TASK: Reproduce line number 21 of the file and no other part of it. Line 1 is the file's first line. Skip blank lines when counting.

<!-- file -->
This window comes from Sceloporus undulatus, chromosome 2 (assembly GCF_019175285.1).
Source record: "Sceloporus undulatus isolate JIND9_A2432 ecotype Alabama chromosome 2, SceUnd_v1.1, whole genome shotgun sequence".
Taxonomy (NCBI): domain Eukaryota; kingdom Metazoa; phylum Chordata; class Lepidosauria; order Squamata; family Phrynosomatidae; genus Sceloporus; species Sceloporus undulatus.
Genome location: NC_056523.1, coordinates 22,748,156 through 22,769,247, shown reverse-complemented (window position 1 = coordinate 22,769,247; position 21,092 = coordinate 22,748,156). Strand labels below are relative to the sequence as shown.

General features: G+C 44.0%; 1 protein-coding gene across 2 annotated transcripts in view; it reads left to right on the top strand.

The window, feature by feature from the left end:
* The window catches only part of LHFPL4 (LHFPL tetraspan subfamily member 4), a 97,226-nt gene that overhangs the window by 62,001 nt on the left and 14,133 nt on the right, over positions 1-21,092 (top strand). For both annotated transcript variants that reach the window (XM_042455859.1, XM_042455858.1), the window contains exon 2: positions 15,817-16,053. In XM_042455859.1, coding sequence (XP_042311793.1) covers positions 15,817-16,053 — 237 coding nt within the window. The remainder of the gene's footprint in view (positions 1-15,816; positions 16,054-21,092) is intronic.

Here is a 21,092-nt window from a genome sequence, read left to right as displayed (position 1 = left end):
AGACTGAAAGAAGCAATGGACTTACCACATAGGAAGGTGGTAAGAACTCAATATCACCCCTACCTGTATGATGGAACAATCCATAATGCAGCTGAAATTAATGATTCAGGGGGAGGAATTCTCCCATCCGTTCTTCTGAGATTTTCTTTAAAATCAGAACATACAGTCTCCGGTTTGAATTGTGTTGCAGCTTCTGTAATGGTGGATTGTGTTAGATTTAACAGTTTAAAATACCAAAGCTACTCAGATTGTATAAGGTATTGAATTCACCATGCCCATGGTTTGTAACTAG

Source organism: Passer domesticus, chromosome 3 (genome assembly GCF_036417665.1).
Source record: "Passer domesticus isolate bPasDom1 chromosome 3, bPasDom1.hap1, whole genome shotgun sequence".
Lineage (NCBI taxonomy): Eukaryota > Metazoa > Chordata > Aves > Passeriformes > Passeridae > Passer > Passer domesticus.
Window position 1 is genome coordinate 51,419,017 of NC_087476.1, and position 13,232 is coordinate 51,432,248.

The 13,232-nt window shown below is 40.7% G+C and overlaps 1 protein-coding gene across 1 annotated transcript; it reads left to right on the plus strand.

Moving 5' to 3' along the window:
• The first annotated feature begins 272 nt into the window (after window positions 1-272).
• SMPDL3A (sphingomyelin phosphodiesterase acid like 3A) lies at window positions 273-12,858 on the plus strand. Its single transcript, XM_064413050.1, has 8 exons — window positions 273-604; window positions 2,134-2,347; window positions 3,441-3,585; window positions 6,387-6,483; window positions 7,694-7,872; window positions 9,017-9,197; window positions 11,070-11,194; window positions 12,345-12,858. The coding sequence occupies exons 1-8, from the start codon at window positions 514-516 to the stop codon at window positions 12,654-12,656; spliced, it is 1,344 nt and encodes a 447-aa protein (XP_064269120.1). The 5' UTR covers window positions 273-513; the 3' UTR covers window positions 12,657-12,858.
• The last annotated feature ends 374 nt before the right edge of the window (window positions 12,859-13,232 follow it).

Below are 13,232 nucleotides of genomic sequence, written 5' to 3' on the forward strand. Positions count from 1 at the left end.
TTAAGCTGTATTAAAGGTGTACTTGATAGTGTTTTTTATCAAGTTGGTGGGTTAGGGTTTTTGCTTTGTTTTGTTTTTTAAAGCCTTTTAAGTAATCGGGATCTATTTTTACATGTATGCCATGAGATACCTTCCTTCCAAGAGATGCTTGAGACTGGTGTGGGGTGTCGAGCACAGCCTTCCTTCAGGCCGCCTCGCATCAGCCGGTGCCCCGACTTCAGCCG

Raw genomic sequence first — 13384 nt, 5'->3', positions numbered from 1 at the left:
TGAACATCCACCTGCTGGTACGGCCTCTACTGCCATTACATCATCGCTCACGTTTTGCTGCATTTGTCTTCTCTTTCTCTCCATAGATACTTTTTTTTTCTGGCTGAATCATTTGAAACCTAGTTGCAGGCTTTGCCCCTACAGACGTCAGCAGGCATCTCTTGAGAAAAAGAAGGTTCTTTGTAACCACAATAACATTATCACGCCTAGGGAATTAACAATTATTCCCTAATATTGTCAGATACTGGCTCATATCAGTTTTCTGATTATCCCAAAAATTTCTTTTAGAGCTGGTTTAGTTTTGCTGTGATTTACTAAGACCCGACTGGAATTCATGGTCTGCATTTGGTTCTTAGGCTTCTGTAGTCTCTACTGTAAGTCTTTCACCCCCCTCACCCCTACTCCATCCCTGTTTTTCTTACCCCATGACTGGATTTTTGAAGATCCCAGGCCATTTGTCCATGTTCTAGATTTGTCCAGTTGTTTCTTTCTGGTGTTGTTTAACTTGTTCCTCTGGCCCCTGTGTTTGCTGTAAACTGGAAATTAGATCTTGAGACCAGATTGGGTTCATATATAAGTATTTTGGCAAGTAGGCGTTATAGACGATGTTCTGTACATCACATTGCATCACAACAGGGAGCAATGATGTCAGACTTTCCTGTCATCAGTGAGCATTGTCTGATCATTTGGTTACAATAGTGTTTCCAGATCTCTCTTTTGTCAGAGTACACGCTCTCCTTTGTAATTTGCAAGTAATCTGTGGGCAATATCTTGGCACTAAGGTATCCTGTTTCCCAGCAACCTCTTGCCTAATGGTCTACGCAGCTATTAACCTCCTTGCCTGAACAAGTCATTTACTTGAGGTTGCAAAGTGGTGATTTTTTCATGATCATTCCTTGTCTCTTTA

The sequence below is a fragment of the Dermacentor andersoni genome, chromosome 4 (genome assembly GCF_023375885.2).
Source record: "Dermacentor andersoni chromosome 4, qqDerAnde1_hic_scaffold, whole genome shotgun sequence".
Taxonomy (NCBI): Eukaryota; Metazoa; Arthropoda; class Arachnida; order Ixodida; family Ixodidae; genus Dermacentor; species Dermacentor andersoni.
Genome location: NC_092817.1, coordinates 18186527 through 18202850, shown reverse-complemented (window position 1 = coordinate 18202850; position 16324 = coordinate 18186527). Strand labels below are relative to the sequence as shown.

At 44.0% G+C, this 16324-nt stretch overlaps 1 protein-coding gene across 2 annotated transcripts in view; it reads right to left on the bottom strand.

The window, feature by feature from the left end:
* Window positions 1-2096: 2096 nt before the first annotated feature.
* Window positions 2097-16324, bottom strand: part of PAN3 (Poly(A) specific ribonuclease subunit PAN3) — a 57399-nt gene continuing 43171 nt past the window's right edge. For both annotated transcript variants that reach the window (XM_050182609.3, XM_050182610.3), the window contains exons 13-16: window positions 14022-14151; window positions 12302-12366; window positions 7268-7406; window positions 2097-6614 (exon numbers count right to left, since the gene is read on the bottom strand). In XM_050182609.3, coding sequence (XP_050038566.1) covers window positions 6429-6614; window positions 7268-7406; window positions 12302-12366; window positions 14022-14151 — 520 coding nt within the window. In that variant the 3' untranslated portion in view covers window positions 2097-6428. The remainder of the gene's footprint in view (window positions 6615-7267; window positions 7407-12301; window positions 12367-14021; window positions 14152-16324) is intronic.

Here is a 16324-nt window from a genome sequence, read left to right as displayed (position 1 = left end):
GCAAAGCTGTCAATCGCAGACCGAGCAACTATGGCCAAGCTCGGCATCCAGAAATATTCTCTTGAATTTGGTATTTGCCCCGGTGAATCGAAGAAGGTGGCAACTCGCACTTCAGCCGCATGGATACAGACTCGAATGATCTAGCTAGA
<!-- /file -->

Raw genomic sequence first — 13384 nt, 5'->3', positions numbered from 1 at the left: